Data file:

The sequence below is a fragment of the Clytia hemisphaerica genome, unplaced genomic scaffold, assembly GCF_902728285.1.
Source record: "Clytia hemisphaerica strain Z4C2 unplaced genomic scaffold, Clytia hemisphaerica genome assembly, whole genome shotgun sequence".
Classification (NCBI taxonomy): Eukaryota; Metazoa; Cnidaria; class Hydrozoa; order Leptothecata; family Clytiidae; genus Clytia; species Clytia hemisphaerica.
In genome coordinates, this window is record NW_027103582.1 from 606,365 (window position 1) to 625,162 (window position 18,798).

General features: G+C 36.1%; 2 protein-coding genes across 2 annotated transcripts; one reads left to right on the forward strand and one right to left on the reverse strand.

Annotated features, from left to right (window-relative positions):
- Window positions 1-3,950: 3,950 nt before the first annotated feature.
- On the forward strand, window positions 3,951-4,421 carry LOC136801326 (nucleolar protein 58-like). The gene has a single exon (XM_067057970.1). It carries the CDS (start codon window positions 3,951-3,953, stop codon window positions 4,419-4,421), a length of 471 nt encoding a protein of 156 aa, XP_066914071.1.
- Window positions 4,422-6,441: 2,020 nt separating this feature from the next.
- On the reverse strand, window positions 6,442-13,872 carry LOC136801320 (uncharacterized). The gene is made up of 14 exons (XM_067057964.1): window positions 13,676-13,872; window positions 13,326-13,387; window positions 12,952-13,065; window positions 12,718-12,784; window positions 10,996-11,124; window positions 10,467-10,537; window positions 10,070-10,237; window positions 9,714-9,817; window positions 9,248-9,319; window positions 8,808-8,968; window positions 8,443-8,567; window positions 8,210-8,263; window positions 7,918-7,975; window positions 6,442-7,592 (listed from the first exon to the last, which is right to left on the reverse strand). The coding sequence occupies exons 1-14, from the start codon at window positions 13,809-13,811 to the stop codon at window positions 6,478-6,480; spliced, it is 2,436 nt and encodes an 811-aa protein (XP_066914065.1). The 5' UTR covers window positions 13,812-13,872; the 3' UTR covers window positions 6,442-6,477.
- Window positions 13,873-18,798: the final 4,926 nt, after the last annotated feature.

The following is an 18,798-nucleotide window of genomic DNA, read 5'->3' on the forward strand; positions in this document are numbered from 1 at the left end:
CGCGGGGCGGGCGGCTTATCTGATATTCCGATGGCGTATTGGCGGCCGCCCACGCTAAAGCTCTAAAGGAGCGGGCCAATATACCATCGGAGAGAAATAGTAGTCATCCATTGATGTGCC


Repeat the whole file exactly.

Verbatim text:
The sequence below is a fragment of the Clytia hemisphaerica genome, unplaced genomic scaffold, assembly GCF_902728285.1.
Source record: "Clytia hemisphaerica strain Z4C2 unplaced genomic scaffold, Clytia hemisphaerica genome assembly, whole genome shotgun sequence".
Classification (NCBI taxonomy): Eukaryota; Metazoa; Cnidaria; class Hydrozoa; order Leptothecata; family Clytiidae; genus Clytia; species Clytia hemisphaerica.
In genome coordinates, this window is record NW_027103582.1 from 606,365 (window position 1) to 625,162 (window position 18,798).

General features: G+C 36.1%; 2 protein-coding genes across 2 annotated transcripts; one reads left to right on the forward strand and one right to left on the reverse strand.

Annotated features, from left to right (window-relative positions):
- Window positions 1-3,950: 3,950 nt before the first annotated feature.
- On the forward strand, window positions 3,951-4,421 carry LOC136801326 (nucleolar protein 58-like). The gene has a single exon (XM_067057970.1). It carries the CDS (start codon window positions 3,951-3,953, stop codon window positions 4,419-4,421), a length of 471 nt encoding a protein of 156 aa, XP_066914071.1.
- Window positions 4,422-6,441: 2,020 nt separating this feature from the next.
- On the reverse strand, window positions 6,442-13,872 carry LOC136801320 (uncharacterized). The gene is made up of 14 exons (XM_067057964.1): window positions 13,676-13,872; window positions 13,326-13,387; window positions 12,952-13,065; window positions 12,718-12,784; window positions 10,996-11,124; window positions 10,467-10,537; window positions 10,070-10,237; window positions 9,714-9,817; window positions 9,248-9,319; window positions 8,808-8,968; window positions 8,443-8,567; window positions 8,210-8,263; window positions 7,918-7,975; window positions 6,442-7,592 (listed from the first exon to the last, which is right to left on the reverse strand). The coding sequence occupies exons 1-14, from the start codon at window positions 13,809-13,811 to the stop codon at window positions 6,478-6,480; spliced, it is 2,436 nt and encodes an 811-aa protein (XP_066914065.1). The 5' UTR covers window positions 13,812-13,872; the 3' UTR covers window positions 6,442-6,477.
- Window positions 13,873-18,798: the final 4,926 nt, after the last annotated feature.

The following is an 18,798-nucleotide window of genomic DNA, read 5'->3' on the forward strand; positions in this document are numbered from 1 at the left end:
CGCGGGGCGGGCGGCTTATCTGATATTCCGATGGCGTATTGGCGGCCGCCCACGCTAAAGCTCTAAAGGAGCGGGCCAATATACCATCGGAGAGAAATAGTAGTCATCCATTGATGTGCC